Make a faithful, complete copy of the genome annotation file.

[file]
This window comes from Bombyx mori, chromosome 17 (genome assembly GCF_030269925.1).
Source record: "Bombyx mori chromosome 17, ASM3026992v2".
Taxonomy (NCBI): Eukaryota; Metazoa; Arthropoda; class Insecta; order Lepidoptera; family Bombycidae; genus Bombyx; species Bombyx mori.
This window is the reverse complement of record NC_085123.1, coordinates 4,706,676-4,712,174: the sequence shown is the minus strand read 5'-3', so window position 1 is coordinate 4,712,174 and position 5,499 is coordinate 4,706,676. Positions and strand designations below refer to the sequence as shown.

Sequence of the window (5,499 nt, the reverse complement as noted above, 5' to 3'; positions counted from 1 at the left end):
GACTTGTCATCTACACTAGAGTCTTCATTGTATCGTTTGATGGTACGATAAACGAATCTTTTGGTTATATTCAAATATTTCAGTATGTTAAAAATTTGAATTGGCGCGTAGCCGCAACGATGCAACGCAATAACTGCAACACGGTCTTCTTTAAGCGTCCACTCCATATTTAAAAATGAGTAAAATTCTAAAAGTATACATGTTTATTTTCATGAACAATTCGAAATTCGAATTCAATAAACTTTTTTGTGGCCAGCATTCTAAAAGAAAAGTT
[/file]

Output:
This window comes from Bombyx mori, chromosome 17 (genome assembly GCF_030269925.1).
Source record: "Bombyx mori chromosome 17, ASM3026992v2".
Taxonomy (NCBI): Eukaryota; Metazoa; Arthropoda; class Insecta; order Lepidoptera; family Bombycidae; genus Bombyx; species Bombyx mori.
This window is the reverse complement of record NC_085123.1, coordinates 4,706,676-4,712,174: the sequence shown is the minus strand read 5'-3', so window position 1 is coordinate 4,712,174 and position 5,499 is coordinate 4,706,676. Positions and strand designations below refer to the sequence as shown.

Sequence of the window (5,499 nt, the reverse complement as noted above, 5' to 3'; positions counted from 1 at the left end):
GACTTGTCATCTACACTAGAGTCTTCATTGTATCGTTTGATGGTACGATAAACGAATCTTTTGGTTATATTCAAATATTTCAGTATGTTAAAAATTTGAATTGGCGCGTAGCCGCAACGATGCAACGCAATAACTGCAACACGGTCTTCTTTAAGCGTCCACTCCATATTTAAAAATGAGTAAAATTCTAAAAGTATACATGTTTATTTTCATGAACAATTCGAAATTCGAATTCAATAAACTTTTTTGTGGCCAGCATTCTAAAAGAAAAGTT